My Steeping Parameters: 200ml Yunomi (Japanese cup), 360ml Futanashi Tokoname (lidless teapot used to enhance freshness and scent), 10g loose leaf. 

I want another note: my teapot is larger than my yunomi but I will only be using my teapot to 200ml. Also this is a sizeable yunomi that needed to be adjusted for. Otherwise I would recommend 3g of leaf to 60ml water.

Also, Yunomi bared this note: Our recommend steeping method is to use water cooled to about 40˚C/105˚F steeped for 2-3 minutes for the best balance between sweetness and umami (savory) flavors.

For that reason my first steep will be 2 minutes at 40C. (Room temperature is usually around 20C).

Once steeped the resulting tea liquid is cloudy, golden yellow colour that bares a vegetable (broccoli) and sweet grass scent. Not dissimilar to it’s raw state.

The first sips reveals a strong, broth like flavour packed with sweet grass, spinach, kale and mixed flowers with a pleasant, bitter aftertaste that lightens and becomes sweeter. That was the first sip, as you can see it packs a lot of different flavours and information in it. The after taste is lingering for very long in my mouth. I say broth because it reminds me of a strong, hearty, soup broth full of green vegetables.

The umami is very strong, so much so that I feel like I’ve jumped into an ice cold bath with every punching sip I take. But I can’t stop myself from sipping. The umami washes over me with warmth and wide eyed energy. A few sips more lighten the tea while my tongue adjusts to this unique flavour. It detects sweet honey and salty seaweed notes among the ever growing broth blend.

Second Steep – 80C for 45 seconds (see the jump in temperature?)

So the shorter steep at hotter temperature is mostly because I want to test the body of the green tea. Umami comes out in the first steep but it gets weaker over time, that is why I Umami the first steep and green tea the rest of it.

Yes, the umami is less than half of what it was. The punch that it packed is now a shadow of it’s former self; that being said it’s still a strong steep. It still has strong sweet grass and vegetal tones, and it’s also a little bitter; but it is lacking as much depth and oomph as the first steep. This is a good example of how much water temperature and steeping time can change a Japanese tea.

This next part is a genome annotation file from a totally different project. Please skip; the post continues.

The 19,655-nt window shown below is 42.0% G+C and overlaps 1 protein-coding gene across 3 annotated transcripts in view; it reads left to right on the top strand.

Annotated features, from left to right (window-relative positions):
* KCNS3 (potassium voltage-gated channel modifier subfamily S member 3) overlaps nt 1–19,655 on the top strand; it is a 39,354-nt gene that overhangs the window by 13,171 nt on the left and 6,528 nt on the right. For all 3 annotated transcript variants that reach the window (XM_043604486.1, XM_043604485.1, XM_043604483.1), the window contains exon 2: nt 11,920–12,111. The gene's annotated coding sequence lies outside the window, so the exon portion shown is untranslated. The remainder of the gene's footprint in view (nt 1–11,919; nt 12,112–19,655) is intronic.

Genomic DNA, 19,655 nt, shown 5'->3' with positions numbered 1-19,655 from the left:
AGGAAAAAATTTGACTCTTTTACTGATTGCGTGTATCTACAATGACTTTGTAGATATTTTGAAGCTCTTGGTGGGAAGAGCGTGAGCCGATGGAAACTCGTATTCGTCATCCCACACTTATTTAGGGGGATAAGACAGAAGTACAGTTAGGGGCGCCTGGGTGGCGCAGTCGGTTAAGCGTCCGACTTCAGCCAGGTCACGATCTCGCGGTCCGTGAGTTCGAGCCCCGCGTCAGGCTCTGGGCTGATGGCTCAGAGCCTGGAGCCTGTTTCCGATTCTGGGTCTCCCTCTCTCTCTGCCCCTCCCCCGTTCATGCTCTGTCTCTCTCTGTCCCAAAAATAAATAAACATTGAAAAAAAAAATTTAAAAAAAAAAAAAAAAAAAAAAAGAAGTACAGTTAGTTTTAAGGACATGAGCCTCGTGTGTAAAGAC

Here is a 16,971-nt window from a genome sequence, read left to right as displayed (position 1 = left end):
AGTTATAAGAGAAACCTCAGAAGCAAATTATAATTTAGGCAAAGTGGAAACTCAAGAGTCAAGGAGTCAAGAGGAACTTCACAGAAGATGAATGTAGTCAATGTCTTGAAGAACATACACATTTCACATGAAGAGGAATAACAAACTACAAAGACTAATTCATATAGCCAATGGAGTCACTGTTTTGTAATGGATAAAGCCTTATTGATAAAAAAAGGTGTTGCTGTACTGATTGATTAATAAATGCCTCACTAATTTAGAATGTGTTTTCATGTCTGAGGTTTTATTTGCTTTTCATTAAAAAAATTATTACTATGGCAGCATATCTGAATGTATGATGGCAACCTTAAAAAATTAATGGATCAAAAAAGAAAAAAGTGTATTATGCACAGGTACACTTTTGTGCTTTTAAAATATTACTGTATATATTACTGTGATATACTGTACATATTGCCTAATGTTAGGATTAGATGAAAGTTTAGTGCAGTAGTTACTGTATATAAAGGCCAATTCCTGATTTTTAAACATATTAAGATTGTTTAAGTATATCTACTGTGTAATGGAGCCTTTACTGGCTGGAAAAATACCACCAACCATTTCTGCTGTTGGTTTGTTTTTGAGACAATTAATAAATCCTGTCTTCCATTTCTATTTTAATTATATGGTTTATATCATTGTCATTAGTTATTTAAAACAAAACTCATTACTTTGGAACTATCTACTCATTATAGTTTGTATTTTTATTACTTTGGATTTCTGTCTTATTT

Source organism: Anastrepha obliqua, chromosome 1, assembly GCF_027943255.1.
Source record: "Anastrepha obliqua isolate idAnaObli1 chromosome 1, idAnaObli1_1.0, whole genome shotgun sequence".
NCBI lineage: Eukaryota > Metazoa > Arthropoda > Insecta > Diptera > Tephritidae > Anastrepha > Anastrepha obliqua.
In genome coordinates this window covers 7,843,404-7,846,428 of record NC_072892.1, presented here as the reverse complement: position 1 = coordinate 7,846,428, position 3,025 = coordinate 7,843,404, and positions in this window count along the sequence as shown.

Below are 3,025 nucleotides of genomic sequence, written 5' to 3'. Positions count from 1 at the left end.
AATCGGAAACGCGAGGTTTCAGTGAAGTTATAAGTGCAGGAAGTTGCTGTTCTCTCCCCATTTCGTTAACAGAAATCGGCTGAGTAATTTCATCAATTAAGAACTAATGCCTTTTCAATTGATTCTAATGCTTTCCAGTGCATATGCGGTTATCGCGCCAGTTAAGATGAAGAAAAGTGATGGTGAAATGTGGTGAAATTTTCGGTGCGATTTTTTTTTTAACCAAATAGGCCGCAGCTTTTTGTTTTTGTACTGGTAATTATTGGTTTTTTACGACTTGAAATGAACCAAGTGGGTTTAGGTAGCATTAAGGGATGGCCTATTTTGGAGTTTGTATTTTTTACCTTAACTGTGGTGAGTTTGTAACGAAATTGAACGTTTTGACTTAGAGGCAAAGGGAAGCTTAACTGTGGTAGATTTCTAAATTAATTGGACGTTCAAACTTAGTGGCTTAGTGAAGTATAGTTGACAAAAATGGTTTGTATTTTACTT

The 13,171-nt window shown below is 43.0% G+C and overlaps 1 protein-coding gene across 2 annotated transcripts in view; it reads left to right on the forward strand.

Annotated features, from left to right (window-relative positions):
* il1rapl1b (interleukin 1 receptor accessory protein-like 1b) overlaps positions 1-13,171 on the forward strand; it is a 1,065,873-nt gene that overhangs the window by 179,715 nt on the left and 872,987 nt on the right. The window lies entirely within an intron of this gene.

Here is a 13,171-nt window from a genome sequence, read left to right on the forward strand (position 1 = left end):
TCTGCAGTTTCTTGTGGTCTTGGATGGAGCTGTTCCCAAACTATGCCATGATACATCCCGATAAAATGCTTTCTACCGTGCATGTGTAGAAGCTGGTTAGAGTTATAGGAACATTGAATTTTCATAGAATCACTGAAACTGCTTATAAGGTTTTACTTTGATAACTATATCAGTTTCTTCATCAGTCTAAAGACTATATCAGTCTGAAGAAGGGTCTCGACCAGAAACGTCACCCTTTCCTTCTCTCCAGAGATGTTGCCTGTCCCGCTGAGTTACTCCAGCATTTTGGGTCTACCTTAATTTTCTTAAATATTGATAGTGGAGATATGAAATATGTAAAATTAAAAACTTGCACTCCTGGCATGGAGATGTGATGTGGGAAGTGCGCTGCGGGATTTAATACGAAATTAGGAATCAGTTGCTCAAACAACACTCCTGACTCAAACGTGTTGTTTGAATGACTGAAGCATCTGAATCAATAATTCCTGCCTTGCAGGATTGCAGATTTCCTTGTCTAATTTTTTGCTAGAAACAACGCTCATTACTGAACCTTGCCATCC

The sweetness is less so it’s not honeyed in this steep but it is hay like and grassy. In terms of broth this is mid level, like the vegetables are in a pan with water and steeping for a while, enough to have flavoured the water, but there is still more flavour left to go.

Third Steep – 60C for 30 seconds (another temperature change) 

Why the change? I want a lower temperature to increase any remaining umami that is left, whilst lessening the steeping time a little to try and reduce the bitterness. This is another example of why I said it’s best to experiment with Japanese teas, it’s all down to personal preference. Some people will read this and think I had it too strong or perhaps don’t agree with my parameters at all. I didn’t plan on the times for my second or third steep but I read what I wanted from the tea and it’s potential.

Was it a good decision to change? Yes. This steep is very light in taste but some umami can be found admidst the sweet, bitterness. This cup is more raw cabbage like than broccoli. It bares the same mineral, green sort of taste. While it’s immensely weaker in strength I feel if it was warmer it would have been too bitter to appreciate the remaining umami. As such just before the bitterness kicks in and the powerful sweetness I can taste the broth.

Final Thoughts

This was a nice Shincha that packed an incredible umami punch. Sweet yet savoury, vegetal yet bitter, it was a delicious combination in one tea. I would recommend it to umami lovers or those looking to experience it for the first time. If you are then stick with short steeps and 70-80C temp until you find it at your desired level. Don’t be put off if you dislike it the first time around, it may take time to get it to your personal taste. And once you do it will grow on you! Plus not forgetting that this is Organic I can tell the clarity of the flavours once prepared. There is nothing in this tea that tastes chemical or unnatural.

If you haven’t experienced many Japanese teas before then I hope I have given you insight.

Until next time, Happy Steeping!

Here’s the scoop!

Leaf Type: Green
Where to Buy: Yunomi
  • Name: Handpicked Midori First Flush
  • Ingredients: 100% Shizuoka-grown green tea leaves
  • Harvest: Late April harvest
  • Cultivation Notes: Grown pesticide free. Fertilized with organic compost. Machine cut trim of the youngest, topmost leaves, and handpicked leaves.
  • Region: Fujieda, Shizuoka
  • Vendor type: Family-operated farm cooperative.
  • Established: 1976